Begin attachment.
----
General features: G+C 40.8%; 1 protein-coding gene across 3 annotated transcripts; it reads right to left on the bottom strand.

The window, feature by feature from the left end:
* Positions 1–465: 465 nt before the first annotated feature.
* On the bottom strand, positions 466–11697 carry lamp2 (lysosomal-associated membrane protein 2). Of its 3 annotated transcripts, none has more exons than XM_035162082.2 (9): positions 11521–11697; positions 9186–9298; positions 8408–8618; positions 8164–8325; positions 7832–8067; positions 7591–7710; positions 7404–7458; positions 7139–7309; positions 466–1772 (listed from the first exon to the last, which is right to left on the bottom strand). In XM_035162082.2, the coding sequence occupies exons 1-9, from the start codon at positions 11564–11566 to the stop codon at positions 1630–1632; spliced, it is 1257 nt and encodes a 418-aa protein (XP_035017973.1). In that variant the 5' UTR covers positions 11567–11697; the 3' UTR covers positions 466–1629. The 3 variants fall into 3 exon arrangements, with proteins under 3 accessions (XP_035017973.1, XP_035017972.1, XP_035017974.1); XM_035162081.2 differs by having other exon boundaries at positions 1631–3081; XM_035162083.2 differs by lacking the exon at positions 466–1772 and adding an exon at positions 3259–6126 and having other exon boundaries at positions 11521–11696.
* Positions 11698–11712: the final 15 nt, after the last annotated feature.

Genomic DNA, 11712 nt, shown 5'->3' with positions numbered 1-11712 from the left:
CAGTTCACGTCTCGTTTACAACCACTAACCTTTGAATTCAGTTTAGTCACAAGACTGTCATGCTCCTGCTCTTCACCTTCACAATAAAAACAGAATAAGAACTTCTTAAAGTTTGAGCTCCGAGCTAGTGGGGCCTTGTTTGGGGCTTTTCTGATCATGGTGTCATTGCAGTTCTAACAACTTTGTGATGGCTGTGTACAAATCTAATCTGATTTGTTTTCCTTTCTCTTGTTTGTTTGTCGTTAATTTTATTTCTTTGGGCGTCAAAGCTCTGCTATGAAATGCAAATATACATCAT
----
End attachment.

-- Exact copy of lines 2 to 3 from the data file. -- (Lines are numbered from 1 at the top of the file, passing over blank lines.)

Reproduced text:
The window, feature by feature from the left end:
* Positions 1–465: 465 nt before the first annotated feature.